No matter what style of dance you are focused on (hip hop, jazz, lyrical, ballet, tap) training is an essential part of your success. Training helps develop co-ordination, physical strength and alignment (posture), musicality, discipline, and dedication that is needed in all areas of life like work and school.
Throughout my career as a dancer and dance educator I have seen a lot of dancers and parents focus on the exposure and the experience element of dance. While I think this is great and is needed to have a career in dance, I often see the training being over looked. It is extremely important to have a good balance of all three. Exposure will get you seen and help make contact with other students and choreographers and experience getting to work with master teachers and choreographers is needed in the dance world. However training is the time when the student studies the mental, physical, and artistic side of dance. Training with teachers that know the students inside and out, know students good and bad days, and who are fully invested in each student and knows them as a person is so important. In the dance world it is very easy to be flattered and to be offered incredible opportunities. As dancers we need to make sure that we fully think about the outcome when we agree to do such things. “Will this take away from my training?” “Will I be too tired to focus on my technique?” Such questions should always be asked before agreeing to anything. Some of the best dancers I have seen will do a rigorous show and be in ballet class at 10AM the next morning. They know the importance to maintain and grow their current technical level in order to progress in this industry.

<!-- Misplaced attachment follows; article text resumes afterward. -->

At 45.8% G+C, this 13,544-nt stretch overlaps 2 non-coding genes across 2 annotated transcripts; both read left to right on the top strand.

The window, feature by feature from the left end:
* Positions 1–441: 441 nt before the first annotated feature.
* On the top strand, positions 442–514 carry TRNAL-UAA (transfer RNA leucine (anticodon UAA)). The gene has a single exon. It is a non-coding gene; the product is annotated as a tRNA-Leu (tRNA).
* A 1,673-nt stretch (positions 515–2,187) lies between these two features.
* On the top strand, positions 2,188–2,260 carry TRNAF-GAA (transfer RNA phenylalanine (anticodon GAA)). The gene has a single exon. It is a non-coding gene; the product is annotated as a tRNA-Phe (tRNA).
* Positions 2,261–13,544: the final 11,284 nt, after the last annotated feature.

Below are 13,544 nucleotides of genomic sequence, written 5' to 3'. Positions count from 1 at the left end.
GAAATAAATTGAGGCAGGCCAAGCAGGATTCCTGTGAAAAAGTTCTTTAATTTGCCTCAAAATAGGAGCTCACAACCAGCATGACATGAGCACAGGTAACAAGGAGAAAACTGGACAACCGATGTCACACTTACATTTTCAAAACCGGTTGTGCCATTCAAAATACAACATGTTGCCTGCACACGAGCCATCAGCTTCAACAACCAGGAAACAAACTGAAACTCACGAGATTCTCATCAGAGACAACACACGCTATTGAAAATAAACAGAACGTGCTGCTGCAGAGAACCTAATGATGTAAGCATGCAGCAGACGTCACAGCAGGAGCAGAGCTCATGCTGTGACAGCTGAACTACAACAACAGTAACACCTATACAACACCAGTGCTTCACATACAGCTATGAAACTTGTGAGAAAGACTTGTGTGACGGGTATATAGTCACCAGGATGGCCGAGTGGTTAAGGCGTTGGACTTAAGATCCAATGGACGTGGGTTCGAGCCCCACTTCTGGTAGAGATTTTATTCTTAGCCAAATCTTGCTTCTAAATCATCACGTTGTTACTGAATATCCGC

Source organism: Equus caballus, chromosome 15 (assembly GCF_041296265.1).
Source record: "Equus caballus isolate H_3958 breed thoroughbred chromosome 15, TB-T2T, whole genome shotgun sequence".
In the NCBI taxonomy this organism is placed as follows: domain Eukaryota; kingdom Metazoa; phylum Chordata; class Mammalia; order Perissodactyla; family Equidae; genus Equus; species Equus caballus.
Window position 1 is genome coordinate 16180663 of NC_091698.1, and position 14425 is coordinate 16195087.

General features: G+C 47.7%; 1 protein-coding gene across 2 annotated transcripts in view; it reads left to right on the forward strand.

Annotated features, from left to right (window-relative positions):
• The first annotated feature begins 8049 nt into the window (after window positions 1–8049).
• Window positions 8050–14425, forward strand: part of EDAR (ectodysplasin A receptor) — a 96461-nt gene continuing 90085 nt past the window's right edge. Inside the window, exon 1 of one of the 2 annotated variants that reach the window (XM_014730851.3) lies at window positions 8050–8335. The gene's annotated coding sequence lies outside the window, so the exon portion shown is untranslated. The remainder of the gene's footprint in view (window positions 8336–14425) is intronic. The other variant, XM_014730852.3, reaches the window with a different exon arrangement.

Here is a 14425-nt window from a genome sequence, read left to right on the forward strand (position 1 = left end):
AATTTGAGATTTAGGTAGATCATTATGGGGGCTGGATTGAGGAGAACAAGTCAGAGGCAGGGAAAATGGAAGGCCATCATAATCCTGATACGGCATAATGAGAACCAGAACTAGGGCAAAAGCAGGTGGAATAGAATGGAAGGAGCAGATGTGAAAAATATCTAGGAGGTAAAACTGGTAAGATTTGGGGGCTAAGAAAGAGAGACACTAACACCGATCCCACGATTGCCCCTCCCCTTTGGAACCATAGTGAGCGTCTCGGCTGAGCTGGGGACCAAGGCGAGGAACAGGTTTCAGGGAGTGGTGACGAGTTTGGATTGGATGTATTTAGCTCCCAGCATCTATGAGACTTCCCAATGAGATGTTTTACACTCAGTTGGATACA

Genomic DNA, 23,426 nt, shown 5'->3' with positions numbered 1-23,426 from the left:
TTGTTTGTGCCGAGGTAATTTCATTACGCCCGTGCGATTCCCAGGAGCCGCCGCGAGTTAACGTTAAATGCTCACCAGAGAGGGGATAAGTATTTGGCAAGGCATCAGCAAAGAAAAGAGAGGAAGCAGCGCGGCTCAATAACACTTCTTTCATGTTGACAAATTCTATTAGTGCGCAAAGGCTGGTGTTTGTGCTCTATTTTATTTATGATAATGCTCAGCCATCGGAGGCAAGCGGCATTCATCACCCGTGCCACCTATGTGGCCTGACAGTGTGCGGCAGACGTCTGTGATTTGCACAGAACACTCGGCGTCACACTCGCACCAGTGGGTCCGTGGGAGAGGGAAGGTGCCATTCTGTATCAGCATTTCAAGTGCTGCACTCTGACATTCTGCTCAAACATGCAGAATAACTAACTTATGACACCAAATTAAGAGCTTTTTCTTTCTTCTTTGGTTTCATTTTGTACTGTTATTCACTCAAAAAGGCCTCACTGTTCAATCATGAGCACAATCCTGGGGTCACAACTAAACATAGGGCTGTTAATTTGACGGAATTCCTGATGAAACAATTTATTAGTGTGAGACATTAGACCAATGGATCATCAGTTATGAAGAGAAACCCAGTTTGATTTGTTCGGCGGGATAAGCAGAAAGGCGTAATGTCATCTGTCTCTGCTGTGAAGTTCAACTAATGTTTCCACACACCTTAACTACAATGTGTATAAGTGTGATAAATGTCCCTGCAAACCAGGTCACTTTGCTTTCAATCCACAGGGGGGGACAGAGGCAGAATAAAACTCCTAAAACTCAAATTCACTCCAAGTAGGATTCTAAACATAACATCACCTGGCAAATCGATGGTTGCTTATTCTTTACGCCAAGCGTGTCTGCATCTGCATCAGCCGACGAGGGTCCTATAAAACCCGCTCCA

In my personal opinion one class of solid training is better than ten hours of experience. I am not saying that the ten hours of experience is not needed or a waste of time. However if your going to do ten hours of experience and skip your training time I strongly encourage you to think again. A well-rounded dancer has a solid foundation while balancing exposure, experience, and training.